Document Type thesis Author Name Cochran, Keith Jacob URN etd-081806-184321 Title Combined Fermentation and Recovery Using Expanded Bed Chromatography Degree MS Department Biology & Biotechnology Advisors Alex DiIorio, Advisor Ted Crusberg, Co-Advisor William Hobey, Committee Member Michael Buckholt, Committee Member Eric Overstrom, Department Head Keywords expanded bed chromatography Pichia pastoris Date of Presentation/Defense 2006-08-18 Availability unrestricted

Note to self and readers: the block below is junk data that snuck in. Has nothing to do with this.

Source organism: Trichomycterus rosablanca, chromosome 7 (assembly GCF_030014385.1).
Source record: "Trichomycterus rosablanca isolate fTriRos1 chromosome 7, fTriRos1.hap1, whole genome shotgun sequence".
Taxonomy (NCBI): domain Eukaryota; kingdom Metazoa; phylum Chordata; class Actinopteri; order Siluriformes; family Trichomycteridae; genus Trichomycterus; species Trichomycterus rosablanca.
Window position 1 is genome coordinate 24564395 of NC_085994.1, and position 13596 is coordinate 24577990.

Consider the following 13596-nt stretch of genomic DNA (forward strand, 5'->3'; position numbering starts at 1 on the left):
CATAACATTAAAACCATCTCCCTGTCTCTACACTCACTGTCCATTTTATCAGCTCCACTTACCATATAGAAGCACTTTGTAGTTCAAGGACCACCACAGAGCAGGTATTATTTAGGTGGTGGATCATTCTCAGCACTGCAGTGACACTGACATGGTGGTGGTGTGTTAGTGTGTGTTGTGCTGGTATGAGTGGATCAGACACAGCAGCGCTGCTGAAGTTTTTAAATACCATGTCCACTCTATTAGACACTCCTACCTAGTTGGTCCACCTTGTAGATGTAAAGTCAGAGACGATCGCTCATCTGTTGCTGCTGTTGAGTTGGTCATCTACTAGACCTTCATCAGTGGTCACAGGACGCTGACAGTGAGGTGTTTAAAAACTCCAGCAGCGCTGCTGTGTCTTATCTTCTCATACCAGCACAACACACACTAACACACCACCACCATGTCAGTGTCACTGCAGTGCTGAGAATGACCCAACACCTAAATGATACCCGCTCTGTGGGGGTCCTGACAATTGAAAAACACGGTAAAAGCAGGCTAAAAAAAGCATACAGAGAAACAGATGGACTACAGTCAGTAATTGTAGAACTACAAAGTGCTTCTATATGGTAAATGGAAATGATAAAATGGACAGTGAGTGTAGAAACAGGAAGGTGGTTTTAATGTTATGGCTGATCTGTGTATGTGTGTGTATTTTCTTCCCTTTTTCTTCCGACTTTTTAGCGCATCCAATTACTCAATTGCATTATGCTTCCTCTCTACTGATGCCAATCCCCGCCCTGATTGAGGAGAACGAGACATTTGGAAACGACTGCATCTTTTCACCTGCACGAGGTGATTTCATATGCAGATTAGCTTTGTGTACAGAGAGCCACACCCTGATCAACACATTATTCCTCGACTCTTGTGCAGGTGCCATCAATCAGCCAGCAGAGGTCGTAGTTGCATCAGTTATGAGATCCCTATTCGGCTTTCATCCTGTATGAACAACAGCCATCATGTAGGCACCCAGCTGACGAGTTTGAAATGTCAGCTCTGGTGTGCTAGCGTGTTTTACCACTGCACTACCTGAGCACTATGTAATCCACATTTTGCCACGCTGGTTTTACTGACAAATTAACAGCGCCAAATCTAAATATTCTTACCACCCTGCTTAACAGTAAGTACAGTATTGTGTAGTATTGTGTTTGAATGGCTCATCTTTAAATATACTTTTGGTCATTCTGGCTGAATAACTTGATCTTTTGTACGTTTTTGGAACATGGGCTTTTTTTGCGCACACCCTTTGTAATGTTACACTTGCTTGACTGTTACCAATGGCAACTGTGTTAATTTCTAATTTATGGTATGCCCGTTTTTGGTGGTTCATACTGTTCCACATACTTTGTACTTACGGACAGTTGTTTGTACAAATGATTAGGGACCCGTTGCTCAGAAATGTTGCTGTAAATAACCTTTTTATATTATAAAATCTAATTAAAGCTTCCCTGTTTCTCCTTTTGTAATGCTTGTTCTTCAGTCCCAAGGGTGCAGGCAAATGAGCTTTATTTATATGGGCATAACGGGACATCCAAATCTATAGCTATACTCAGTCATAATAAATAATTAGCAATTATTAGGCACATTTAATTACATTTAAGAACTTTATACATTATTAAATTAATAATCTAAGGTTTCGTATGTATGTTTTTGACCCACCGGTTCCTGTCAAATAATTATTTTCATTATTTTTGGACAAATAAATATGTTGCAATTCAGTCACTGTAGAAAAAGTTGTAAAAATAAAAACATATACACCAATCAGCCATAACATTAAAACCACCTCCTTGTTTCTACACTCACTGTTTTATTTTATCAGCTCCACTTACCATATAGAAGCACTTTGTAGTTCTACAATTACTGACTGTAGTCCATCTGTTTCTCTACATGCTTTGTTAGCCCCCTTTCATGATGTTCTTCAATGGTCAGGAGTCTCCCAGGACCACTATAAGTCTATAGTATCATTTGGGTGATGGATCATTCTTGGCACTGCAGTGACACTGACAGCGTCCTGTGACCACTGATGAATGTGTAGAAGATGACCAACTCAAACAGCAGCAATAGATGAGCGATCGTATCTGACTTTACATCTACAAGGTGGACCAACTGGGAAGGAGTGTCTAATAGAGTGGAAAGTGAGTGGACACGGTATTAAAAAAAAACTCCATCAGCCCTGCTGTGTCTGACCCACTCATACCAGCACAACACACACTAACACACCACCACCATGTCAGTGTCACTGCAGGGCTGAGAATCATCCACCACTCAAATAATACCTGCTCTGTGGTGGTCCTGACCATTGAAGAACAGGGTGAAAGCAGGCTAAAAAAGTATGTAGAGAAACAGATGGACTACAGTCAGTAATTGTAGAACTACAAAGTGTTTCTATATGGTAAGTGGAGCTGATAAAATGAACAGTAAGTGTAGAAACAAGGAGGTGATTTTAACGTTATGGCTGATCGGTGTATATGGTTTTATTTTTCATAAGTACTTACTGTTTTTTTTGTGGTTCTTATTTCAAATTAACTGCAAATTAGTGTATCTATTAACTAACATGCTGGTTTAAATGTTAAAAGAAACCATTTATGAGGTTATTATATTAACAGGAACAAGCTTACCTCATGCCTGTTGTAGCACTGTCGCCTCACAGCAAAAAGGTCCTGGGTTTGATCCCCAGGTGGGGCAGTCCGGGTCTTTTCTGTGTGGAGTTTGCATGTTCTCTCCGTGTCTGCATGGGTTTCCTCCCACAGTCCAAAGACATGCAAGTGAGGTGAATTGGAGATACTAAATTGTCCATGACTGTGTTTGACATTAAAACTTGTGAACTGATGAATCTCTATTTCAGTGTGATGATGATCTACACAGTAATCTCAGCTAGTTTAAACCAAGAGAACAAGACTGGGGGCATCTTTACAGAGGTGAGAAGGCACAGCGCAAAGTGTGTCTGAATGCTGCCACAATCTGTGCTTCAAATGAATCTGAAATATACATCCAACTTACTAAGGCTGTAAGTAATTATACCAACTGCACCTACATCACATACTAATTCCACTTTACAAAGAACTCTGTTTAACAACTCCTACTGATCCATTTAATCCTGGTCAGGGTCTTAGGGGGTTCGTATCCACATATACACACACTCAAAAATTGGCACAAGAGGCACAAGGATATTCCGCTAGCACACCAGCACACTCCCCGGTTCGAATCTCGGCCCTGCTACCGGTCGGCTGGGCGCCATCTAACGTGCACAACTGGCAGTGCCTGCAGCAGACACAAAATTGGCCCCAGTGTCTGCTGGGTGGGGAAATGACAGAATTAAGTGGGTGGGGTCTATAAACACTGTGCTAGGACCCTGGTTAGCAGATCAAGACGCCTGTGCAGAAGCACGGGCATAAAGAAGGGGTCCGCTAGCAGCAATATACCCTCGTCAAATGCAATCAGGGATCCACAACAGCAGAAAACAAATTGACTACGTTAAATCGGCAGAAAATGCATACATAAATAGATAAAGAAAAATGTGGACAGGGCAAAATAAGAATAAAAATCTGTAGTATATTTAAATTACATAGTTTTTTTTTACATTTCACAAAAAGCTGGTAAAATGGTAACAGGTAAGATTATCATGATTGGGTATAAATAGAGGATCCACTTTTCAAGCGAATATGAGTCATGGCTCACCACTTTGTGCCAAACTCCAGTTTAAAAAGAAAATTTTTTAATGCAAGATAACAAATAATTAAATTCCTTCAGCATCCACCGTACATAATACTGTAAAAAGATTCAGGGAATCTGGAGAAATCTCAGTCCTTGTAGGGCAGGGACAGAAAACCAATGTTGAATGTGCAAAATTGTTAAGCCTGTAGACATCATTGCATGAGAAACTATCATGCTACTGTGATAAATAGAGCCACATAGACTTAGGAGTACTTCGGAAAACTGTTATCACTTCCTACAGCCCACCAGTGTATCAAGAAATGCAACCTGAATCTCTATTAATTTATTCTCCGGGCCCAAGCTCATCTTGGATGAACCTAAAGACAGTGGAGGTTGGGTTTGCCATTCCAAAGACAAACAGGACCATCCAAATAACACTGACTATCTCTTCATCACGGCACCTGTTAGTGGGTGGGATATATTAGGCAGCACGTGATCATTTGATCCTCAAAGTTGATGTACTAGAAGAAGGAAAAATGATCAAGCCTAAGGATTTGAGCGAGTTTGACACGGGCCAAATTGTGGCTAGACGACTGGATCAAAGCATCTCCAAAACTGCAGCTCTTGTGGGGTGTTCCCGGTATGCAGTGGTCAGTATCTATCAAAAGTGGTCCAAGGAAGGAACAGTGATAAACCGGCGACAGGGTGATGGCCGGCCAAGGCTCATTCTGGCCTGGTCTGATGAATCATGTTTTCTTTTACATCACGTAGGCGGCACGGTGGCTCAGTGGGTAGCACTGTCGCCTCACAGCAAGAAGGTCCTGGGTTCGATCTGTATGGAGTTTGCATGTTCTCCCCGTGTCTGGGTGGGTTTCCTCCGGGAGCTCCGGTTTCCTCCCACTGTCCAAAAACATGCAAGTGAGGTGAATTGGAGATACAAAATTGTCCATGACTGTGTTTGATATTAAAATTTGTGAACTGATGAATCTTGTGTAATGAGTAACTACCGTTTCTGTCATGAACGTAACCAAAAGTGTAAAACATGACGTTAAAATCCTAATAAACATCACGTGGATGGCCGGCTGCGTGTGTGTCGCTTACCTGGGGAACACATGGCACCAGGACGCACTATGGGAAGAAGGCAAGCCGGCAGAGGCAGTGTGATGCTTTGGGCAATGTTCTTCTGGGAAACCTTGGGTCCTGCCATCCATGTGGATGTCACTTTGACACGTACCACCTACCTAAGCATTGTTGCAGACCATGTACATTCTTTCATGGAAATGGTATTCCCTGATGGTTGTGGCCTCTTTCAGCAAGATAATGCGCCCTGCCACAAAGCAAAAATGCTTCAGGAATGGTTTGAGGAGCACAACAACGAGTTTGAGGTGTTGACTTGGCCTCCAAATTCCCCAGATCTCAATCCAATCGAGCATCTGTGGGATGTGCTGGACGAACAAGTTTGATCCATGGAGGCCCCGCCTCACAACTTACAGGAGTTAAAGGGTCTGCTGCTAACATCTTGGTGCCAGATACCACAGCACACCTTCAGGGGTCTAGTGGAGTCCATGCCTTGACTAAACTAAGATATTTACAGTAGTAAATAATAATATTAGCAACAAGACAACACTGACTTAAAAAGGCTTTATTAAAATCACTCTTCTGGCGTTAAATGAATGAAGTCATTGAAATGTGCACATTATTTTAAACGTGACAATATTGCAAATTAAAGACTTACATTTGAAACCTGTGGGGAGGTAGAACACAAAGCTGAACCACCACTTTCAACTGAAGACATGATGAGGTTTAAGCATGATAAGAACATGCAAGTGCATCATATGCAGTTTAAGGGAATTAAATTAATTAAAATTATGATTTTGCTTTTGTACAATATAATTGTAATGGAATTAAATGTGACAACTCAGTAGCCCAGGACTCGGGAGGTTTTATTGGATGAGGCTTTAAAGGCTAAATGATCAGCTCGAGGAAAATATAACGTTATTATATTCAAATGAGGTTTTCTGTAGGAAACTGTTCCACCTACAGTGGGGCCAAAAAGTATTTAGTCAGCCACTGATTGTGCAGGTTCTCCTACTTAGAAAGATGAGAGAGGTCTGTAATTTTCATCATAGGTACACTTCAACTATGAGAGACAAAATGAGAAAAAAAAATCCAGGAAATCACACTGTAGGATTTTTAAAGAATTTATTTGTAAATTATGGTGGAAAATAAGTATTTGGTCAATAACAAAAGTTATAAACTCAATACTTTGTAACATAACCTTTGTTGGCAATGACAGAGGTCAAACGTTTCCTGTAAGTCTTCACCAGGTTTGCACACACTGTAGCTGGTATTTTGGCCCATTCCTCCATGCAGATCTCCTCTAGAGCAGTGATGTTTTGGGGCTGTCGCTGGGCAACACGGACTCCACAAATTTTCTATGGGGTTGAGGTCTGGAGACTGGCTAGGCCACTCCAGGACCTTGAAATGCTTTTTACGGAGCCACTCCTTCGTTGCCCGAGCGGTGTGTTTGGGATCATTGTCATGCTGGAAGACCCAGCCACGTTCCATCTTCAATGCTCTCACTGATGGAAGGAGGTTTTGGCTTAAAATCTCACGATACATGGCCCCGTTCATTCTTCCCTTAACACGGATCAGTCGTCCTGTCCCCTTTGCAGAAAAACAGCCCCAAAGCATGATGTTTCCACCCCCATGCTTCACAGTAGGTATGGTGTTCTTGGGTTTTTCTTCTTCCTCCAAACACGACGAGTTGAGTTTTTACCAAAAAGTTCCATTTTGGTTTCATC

Expanded Bed Chromatography (EBC) is rapidly becoming the preferred choice for initial product recovery from crude process streams as it enables direct protein recovery from culture broths after appropriate dilution. However, the process is time intensive, and there are still some difficulties with very high cell density cultures in the 500 g/L range. Problems include in-column clogging and poor column efficiency. With the development of a new prototype EBC column capable of product recovery from undiluted culture broth, it is proposed in this study to combine the fermentation with EBC recovery. This strategy was tested using a wild type, non-producing strain of Pichia pastoris. Culture broths were spiked with 200 mg/L lysozyme to mimic an actual production fermentation. Key parameters for the process were identified and tested independently to better assess system performance: potential toxic effects of the resin on the culture, nutrient deprivation of the cells as they pass through the column and binding of the target protein from whole broth. The cation exchanger had a negligible effect on cell proliferation in shake flask studies using YNB Medium. Isolation of the culture from the fermenter for up to two hours appeared to have minimal effect on overall cell viability and the ability to metabolize methanol. The dynamic binding capacity for lysozyme was 50 mg/mL in buffer, and 20 mg/mL in undiluted fermentation broth containing 500 g/L cells. When harvested undiluted fermentation broth was allowed to recirculate through the EBC column, the binding capacity was increased to 30 mg/mL. The combination of the fermentation and recovery process allowed for a binding capacity of 30-40 mg/mL, with no dramatic effects on biomass accumulation or metabolic rate.
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